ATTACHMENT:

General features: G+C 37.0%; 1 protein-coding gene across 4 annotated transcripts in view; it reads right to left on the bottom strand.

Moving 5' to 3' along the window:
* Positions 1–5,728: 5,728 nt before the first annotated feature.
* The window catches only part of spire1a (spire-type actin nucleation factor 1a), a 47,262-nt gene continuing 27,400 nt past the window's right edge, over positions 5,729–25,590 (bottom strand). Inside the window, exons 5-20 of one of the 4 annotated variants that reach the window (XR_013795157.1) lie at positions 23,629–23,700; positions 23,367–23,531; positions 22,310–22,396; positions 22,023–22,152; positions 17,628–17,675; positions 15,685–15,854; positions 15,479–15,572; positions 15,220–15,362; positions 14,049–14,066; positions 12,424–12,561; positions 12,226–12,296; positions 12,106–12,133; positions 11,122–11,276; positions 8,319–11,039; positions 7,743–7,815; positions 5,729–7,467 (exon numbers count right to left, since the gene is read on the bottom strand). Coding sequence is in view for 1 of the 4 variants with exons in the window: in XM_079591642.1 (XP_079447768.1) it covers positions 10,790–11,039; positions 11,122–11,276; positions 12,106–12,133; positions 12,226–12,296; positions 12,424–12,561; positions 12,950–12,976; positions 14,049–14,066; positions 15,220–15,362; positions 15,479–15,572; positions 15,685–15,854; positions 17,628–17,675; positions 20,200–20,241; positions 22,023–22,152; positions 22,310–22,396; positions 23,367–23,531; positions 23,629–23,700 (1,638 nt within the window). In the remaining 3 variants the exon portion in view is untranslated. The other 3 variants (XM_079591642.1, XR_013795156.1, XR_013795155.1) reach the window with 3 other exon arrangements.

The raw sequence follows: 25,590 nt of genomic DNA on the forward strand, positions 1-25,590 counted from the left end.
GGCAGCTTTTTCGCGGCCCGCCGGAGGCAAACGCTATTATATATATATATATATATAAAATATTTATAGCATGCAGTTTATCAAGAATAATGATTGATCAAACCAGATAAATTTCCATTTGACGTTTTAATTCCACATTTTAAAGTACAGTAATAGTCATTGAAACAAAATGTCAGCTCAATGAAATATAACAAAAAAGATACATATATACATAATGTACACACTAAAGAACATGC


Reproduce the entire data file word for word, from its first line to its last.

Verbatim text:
General features: G+C 37.0%; 1 protein-coding gene across 4 annotated transcripts in view; it reads right to left on the bottom strand.

Moving 5' to 3' along the window:
* Positions 1–5,728: 5,728 nt before the first annotated feature.
* The window catches only part of spire1a (spire-type actin nucleation factor 1a), a 47,262-nt gene continuing 27,400 nt past the window's right edge, over positions 5,729–25,590 (bottom strand). Inside the window, exons 5-20 of one of the 4 annotated variants that reach the window (XR_013795157.1) lie at positions 23,629–23,700; positions 23,367–23,531; positions 22,310–22,396; positions 22,023–22,152; positions 17,628–17,675; positions 15,685–15,854; positions 15,479–15,572; positions 15,220–15,362; positions 14,049–14,066; positions 12,424–12,561; positions 12,226–12,296; positions 12,106–12,133; positions 11,122–11,276; positions 8,319–11,039; positions 7,743–7,815; positions 5,729–7,467 (exon numbers count right to left, since the gene is read on the bottom strand). Coding sequence is in view for 1 of the 4 variants with exons in the window: in XM_079591642.1 (XP_079447768.1) it covers positions 10,790–11,039; positions 11,122–11,276; positions 12,106–12,133; positions 12,226–12,296; positions 12,424–12,561; positions 12,950–12,976; positions 14,049–14,066; positions 15,220–15,362; positions 15,479–15,572; positions 15,685–15,854; positions 17,628–17,675; positions 20,200–20,241; positions 22,023–22,152; positions 22,310–22,396; positions 23,367–23,531; positions 23,629–23,700 (1,638 nt within the window). In the remaining 3 variants the exon portion in view is untranslated. The other 3 variants (XM_079591642.1, XR_013795156.1, XR_013795155.1) reach the window with 3 other exon arrangements.

The raw sequence follows: 25,590 nt of genomic DNA on the forward strand, positions 1-25,590 counted from the left end.
GGCAGCTTTTTCGCGGCCCGCCGGAGGCAAACGCTATTATATATATATATATATATAAAATATTTATAGCATGCAGTTTATCAAGAATAATGATTGATCAAACCAGATAAATTTCCATTTGACGTTTTAATTCCACATTTTAAAGTACAGTAATAGTCATTGAAACAAAATGTCAGCTCAATGAAATATAACAAAAAAGATACATATATACATAATGTACACACTAAAGAACATGC